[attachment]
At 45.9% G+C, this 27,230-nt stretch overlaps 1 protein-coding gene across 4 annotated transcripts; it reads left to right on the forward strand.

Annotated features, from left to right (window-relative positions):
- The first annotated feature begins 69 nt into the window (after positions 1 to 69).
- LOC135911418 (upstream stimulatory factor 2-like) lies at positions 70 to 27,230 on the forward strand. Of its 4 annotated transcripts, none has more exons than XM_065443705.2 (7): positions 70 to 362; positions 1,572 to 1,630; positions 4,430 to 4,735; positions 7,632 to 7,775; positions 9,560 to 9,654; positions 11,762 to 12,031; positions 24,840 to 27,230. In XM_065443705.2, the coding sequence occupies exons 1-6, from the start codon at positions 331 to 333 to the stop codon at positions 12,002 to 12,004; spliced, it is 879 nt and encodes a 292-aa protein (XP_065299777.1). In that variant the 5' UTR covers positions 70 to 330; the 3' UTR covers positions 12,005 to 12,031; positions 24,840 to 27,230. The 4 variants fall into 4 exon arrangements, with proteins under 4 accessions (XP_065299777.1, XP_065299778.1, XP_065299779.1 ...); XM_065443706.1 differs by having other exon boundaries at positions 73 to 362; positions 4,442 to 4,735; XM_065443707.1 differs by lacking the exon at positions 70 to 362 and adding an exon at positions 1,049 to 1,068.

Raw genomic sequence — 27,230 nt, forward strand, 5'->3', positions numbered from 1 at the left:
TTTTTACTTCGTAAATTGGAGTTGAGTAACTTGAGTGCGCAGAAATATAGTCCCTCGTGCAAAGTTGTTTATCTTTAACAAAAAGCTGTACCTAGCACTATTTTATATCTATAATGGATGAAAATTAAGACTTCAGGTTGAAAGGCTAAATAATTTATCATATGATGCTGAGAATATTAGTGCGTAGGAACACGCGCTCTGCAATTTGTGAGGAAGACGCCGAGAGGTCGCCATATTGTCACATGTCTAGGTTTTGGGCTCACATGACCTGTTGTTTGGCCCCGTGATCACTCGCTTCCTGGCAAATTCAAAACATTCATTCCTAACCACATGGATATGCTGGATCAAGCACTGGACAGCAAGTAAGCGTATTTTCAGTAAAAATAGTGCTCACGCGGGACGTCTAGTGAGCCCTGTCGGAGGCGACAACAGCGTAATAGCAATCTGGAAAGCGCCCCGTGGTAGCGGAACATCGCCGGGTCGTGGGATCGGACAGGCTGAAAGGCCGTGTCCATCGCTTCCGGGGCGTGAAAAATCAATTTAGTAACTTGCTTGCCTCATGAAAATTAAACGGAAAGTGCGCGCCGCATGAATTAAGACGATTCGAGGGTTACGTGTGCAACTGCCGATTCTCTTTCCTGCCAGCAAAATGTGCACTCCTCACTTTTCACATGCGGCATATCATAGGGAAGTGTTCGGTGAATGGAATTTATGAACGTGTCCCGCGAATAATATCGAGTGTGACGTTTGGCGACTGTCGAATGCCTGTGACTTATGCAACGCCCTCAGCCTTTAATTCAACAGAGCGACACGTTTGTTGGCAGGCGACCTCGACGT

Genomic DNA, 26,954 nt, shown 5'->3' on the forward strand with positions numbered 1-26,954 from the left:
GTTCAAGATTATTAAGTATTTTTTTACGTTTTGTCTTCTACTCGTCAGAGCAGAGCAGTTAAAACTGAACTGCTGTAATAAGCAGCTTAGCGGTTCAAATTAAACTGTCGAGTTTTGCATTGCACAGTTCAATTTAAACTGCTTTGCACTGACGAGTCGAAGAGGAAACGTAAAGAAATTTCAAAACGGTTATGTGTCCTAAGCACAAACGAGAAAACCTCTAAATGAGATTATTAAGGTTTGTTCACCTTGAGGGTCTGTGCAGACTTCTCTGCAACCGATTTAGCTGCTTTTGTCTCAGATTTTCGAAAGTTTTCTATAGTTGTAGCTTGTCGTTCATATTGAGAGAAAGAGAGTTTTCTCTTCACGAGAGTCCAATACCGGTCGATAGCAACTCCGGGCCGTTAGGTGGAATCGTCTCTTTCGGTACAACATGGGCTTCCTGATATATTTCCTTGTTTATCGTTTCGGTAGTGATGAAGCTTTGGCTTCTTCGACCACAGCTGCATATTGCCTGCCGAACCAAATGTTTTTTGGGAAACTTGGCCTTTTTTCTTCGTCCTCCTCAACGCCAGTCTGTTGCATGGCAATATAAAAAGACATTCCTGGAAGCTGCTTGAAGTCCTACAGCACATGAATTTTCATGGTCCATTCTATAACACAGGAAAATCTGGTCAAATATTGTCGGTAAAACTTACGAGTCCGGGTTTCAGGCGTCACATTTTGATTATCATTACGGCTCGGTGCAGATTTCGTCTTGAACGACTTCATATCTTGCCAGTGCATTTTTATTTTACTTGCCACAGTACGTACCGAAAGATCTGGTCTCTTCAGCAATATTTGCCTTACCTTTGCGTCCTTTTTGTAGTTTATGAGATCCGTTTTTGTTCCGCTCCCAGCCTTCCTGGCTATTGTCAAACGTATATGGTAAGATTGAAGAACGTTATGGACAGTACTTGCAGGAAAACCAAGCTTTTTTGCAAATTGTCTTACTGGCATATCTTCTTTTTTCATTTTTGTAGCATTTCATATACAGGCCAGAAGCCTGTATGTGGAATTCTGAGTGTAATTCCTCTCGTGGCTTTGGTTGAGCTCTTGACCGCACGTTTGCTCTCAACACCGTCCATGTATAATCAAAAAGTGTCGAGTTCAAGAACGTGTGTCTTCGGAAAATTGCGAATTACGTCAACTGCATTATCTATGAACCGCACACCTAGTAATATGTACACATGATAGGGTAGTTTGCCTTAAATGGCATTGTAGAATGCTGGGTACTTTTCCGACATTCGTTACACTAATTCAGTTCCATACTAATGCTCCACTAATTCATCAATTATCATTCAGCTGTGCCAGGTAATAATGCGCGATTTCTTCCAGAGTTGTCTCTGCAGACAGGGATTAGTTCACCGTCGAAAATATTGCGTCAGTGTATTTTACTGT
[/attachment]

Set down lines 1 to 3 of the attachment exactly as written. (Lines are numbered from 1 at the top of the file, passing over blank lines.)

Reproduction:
At 45.9% G+C, this 27,230-nt stretch overlaps 1 protein-coding gene across 4 annotated transcripts; it reads left to right on the forward strand.

Annotated features, from left to right (window-relative positions):
- The first annotated feature begins 69 nt into the window (after positions 1 to 69).